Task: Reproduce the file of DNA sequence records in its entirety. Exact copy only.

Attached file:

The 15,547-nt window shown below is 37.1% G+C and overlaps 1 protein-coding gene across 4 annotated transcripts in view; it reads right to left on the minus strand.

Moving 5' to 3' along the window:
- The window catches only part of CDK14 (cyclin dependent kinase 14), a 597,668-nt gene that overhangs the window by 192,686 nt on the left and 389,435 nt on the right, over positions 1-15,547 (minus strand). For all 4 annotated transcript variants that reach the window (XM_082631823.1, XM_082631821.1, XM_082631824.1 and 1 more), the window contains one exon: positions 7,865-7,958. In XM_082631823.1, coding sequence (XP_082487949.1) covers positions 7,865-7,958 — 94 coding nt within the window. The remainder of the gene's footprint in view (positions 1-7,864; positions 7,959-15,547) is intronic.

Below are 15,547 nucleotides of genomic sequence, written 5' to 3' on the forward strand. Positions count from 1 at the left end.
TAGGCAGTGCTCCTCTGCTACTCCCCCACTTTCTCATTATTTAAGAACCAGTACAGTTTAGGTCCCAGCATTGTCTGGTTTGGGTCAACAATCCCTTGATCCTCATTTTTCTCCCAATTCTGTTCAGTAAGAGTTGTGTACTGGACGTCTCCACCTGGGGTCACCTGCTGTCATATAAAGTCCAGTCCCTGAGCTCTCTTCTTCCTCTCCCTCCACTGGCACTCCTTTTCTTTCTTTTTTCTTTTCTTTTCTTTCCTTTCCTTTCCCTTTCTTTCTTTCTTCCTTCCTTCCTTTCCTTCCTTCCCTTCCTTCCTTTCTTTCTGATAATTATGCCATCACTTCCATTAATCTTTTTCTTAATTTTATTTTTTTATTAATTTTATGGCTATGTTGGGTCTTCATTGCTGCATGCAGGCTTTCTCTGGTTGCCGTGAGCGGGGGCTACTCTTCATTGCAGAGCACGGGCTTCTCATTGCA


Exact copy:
The 15,547-nt window shown below is 37.1% G+C and overlaps 1 protein-coding gene across 4 annotated transcripts in view; it reads right to left on the minus strand.

Moving 5' to 3' along the window:
- The window catches only part of CDK14 (cyclin dependent kinase 14), a 597,668-nt gene that overhangs the window by 192,686 nt on the left and 389,435 nt on the right, over positions 1-15,547 (minus strand). For all 4 annotated transcript variants that reach the window (XM_082631823.1, XM_082631821.1, XM_082631824.1 and 1 more), the window contains one exon: positions 7,865-7,958. In XM_082631823.1, coding sequence (XP_082487949.1) covers positions 7,865-7,958 — 94 coding nt within the window. The remainder of the gene's footprint in view (positions 1-7,864; positions 7,959-15,547) is intronic.

Below are 15,547 nucleotides of genomic sequence, written 5' to 3' on the forward strand. Positions count from 1 at the left end.
TAGGCAGTGCTCCTCTGCTACTCCCCCACTTTCTCATTATTTAAGAACCAGTACAGTTTAGGTCCCAGCATTGTCTGGTTTGGGTCAACAATCCCTTGATCCTCATTTTTCTCCCAATTCTGTTCAGTAAGAGTTGTGTACTGGACGTCTCCACCTGGGGTCACCTGCTGTCATATAAAGTCCAGTCCCTGAGCTCTCTTCTTCCTCTCCCTCCACTGGCACTCCTTTTCTTTCTTTTTTCTTTTCTTTTCTTTCCTTTCCTTTCCCTTTCTTTCTTTCTTCCTTCCTTCCTTTCCTTCCTTCCCTTCCTTCCTTTCTTTCTGATAATTATGCCATCACTTCCATTAATCTTTTTCTTAATTTTATTTTTTTATTAATTTTATGGCTATGTTGGGTCTTCATTGCTGCATGCAGGCTTTCTCTGGTTGCCGTGAGCGGGGGCTACTCTTCATTGCAGAGCACGGGCTTCTCATTGCA